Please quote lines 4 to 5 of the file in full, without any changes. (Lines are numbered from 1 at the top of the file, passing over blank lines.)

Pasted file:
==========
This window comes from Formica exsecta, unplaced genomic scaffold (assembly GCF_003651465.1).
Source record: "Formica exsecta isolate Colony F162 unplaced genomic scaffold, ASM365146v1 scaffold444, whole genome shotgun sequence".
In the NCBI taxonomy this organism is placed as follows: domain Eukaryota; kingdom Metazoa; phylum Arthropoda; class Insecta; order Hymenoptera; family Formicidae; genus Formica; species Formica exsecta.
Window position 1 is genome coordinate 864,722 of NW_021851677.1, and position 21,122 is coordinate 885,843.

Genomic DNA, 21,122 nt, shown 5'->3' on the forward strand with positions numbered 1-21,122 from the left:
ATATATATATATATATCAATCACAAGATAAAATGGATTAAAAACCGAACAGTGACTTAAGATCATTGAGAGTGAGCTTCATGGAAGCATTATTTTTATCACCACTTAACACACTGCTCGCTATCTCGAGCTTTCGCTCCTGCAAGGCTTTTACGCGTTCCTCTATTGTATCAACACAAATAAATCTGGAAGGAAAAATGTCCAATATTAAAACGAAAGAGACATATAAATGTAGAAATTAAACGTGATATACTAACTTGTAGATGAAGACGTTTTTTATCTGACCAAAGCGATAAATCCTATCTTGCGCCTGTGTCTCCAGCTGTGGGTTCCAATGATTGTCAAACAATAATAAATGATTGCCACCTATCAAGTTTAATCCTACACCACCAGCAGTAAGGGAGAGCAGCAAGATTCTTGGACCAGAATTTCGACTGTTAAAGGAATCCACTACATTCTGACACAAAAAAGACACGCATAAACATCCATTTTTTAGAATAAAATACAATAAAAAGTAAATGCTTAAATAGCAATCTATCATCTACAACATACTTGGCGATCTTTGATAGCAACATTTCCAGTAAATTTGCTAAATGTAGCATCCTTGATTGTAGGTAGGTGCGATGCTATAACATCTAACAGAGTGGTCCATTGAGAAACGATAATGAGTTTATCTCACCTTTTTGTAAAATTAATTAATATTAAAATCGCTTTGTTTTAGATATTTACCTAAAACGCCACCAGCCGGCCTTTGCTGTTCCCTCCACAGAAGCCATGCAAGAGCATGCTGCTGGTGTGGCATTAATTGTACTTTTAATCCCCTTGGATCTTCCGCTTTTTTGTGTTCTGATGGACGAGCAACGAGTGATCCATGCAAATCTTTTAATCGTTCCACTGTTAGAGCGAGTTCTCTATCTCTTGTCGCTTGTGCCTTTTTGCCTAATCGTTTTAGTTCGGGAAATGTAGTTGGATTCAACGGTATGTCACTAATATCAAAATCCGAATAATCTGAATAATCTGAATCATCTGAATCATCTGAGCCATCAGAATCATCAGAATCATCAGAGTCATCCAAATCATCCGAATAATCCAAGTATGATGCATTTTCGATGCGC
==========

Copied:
Window position 1 is genome coordinate 864,722 of NW_021851677.1, and position 21,122 is coordinate 885,843.

Genomic DNA, 21,122 nt, shown 5'->3' on the forward strand with positions numbered 1-21,122 from the left: